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  • Out of Many, Few Will Bid: The Candidates for 2020 Olympics


    (ATR) The race for the 2020 Summer Games will soon take shape, the deadline to apply with the IOC just months away.

    The application window runs from May to September. The outcome of the race for the 2018 Winter Olympics, to be decided by the vote of the IOC on July 6 at the session in Durban, South Africa, will be one of the factors that could affect which cities actually bid for 2020.


    Italy: Rome is the only city so far to formally declare its candidacy for 2020. IOC vice president Mario Pescante heads the bid, and Italian Prime Minister Silvio Berlusconi promises full government support. The 1960 host city lost to Athens 2004in 1997 in its attempt at a second Summer Games.

    South Africa: IOC president Jacques Rogge famously called for a South African bid at the close of last year’s World Cup. After a suspect nomination process in which only Durban had the chance to apply, Port Elizabeth and Johannesburg have since joined the fray. Expect only a single candidate by the time the IOC comes to town.
    After the March 11 earthquake and tsumani, either city would face a long road ahead should Japan choose to bid. (Getty Images)

    DEPENDS ON 2018

    Japan: The Japanese Olympic Committee insists bid plans are still alive after the triple-blow dealt Tokyo by the March 11 earthquake, subsequent tsunami and ongoing nuclear emergency. The JOC is waiting until mid-July to pick between Tokyo and Hiroshima for three reasons. Gubernatorial elections in April could impact government support, the NOC will celebrate its centennial July 16 and, of course, a PyeongChang win for 2018 would likely end consideration for either bid. Experience gleaned from Tokyo’s failed 2016 run should help Japan’s cause; losing both IOC members to mandatory retirement this year should not.

    France: Sport minister Chantal Jouanno expects France to vie for 2020 if, and only if, Annecy misses out on 2018. She declined to single out any candidate cities but insisted her country's next Olympic bid would not get a late start like Annecy did this time around. Paris hosted in 1900 and 1924 but campaigned unsuccessfully in 1992, 2008 and 2012.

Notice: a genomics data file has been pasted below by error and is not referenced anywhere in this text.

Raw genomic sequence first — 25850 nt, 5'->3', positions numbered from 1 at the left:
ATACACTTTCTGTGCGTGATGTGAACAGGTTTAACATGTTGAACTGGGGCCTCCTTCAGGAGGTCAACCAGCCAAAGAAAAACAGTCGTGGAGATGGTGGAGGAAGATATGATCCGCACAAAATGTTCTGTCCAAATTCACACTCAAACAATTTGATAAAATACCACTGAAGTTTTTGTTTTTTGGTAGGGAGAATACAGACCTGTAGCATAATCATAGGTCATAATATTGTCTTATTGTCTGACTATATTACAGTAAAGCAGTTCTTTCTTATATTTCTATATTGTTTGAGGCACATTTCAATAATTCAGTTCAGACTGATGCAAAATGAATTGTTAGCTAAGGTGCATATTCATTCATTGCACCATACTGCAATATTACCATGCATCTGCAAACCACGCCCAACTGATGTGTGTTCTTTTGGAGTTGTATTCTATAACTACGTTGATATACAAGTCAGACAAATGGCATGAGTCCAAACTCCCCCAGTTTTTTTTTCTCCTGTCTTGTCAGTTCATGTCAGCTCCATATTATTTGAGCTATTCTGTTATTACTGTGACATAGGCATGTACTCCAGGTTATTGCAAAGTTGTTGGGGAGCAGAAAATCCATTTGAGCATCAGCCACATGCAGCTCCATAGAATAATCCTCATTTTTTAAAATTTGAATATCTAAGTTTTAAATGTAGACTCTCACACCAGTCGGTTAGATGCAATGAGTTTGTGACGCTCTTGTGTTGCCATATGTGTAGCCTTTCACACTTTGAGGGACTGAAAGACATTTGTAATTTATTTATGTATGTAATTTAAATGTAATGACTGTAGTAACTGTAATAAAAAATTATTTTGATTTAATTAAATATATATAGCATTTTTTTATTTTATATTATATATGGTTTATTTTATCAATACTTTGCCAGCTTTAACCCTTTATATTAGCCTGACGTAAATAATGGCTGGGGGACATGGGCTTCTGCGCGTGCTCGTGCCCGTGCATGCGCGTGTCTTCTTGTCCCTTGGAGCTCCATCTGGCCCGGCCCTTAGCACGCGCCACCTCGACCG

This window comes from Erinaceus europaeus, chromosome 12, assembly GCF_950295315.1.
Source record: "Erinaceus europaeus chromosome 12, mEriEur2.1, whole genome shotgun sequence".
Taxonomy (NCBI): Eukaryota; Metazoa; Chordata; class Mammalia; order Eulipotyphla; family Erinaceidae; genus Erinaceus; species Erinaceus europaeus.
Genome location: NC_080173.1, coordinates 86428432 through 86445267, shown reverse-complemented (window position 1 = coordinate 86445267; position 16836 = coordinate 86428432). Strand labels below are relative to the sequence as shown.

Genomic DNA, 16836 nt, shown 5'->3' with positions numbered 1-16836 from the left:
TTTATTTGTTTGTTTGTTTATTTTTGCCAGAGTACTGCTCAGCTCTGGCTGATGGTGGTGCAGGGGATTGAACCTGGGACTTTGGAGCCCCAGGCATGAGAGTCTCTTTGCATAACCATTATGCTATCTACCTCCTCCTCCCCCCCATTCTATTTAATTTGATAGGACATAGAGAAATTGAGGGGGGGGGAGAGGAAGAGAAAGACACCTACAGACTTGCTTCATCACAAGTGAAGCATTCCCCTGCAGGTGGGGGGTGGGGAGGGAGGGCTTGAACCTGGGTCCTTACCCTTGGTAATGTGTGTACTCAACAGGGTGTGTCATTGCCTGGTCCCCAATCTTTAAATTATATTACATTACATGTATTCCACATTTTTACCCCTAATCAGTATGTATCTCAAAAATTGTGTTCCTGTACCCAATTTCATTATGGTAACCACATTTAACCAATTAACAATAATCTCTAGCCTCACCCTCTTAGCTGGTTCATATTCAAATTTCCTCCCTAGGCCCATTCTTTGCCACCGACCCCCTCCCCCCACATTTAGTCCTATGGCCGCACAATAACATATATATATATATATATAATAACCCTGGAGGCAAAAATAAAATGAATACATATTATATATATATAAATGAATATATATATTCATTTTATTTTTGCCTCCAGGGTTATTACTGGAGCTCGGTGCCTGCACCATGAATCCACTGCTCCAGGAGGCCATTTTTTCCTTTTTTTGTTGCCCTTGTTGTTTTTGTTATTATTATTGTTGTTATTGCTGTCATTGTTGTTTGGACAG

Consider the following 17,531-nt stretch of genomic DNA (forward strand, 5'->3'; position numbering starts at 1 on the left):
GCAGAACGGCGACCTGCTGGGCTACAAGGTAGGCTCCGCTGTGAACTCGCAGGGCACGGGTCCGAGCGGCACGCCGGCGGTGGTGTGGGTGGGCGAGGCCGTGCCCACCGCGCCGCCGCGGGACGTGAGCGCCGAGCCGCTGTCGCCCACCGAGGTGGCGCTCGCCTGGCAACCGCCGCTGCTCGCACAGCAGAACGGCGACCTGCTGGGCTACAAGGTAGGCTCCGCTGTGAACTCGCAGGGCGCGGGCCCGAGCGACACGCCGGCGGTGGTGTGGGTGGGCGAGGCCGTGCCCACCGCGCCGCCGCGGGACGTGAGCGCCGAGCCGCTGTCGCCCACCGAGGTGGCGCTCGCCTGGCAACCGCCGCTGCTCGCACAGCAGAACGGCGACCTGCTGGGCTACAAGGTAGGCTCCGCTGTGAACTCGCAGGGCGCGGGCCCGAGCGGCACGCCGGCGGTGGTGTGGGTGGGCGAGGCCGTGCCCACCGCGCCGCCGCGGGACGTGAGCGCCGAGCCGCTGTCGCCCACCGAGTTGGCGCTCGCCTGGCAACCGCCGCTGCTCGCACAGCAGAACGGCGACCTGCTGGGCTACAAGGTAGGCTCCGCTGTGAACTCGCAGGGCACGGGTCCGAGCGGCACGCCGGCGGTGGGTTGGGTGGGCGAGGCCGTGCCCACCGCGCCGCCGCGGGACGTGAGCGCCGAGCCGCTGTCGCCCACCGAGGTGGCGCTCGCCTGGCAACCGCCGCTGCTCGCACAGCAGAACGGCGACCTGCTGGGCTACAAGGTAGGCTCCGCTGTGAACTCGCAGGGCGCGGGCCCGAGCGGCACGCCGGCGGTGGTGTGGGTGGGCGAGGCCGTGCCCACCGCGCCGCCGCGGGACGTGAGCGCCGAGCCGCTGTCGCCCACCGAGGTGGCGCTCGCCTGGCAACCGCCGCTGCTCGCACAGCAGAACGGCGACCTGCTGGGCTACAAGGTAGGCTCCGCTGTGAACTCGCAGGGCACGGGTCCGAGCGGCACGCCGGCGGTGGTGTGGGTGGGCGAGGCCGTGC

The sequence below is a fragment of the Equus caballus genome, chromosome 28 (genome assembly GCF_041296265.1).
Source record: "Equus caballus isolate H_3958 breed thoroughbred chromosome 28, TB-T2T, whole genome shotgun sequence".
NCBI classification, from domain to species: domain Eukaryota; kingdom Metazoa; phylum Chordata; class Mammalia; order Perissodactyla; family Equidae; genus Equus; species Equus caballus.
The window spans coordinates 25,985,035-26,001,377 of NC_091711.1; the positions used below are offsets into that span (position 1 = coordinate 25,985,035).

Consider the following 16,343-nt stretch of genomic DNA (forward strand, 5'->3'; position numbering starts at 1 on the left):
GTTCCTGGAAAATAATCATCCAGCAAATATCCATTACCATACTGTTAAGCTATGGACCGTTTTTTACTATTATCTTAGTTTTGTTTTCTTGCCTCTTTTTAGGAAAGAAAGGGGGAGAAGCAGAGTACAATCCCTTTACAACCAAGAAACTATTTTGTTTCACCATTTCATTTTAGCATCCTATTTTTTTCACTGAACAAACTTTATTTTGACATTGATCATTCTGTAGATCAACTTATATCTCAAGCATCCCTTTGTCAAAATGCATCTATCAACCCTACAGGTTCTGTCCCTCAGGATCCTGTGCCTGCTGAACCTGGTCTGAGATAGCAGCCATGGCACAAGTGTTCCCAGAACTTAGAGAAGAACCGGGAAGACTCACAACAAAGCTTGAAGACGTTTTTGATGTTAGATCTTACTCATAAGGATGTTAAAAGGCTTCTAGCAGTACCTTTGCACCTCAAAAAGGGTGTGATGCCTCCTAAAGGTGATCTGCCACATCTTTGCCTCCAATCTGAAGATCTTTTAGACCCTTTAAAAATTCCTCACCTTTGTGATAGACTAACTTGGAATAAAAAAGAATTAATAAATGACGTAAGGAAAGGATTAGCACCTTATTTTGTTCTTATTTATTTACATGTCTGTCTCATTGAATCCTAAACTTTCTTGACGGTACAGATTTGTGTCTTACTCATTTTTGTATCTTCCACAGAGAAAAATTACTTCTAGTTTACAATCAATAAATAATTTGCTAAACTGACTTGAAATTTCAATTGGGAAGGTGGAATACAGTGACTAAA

Spain: Madrid hopes its third time is the charm after falling short for 2012 and 2016. The Spanish capital awaits the outcome of mayoral elections in July as well as the decision in Durban. Should a European city win the 2018 race, 2024 is the likelier bet for a bid from Madrid.
    Busan wants the Olympics after staging the 2002 Asian Games, but PyeongChang could get in the way. (Getty Images)

    South Korea: Seoul hosted the Games in 1988, but Busan wants the honor this time around. The South Korean port city staged the 2002 Asian Games, an event in some ways as complex as the Olympics. A Busan bid hinges entirely on the fate of PyeongChang in the race for 2018.

    Portugal: Lisbon may try for 2020 after passing on 2016. Portugal paired with Spain for its failed 2018 FIFA World Cup bid but will have to fly solo with the IOC. 2024 seems a likelier bet should Annecy or Munich win the 2018 Winter Games.


    India: Many predicted last year’s Commonwealth Games would be a stepping stone to 2020. Then the spotlight arrived, and so too did allegations of shoddy construction, graft and financial mismanagement. India’s NOC is still debating with its government whether to pursue an Olympic-sized follow-up to Delhi 2010.
    Moncef Belkhayat says "the sky is the limit” for sport in Morocco. (ATR)

    Morocco: Expect a bid from Casablanca in 2020, 2024 or 2028, says Moroccan sport minister Moncef Belkhayat. His pronouncement came March 19 at the closing gala for CISA, the African International Sports Convention, and was the first time he publicly espoused a bid from the North African country. With the deadline to apply for 2020 just months away, his Olympic vision is likely to be a dream deferred.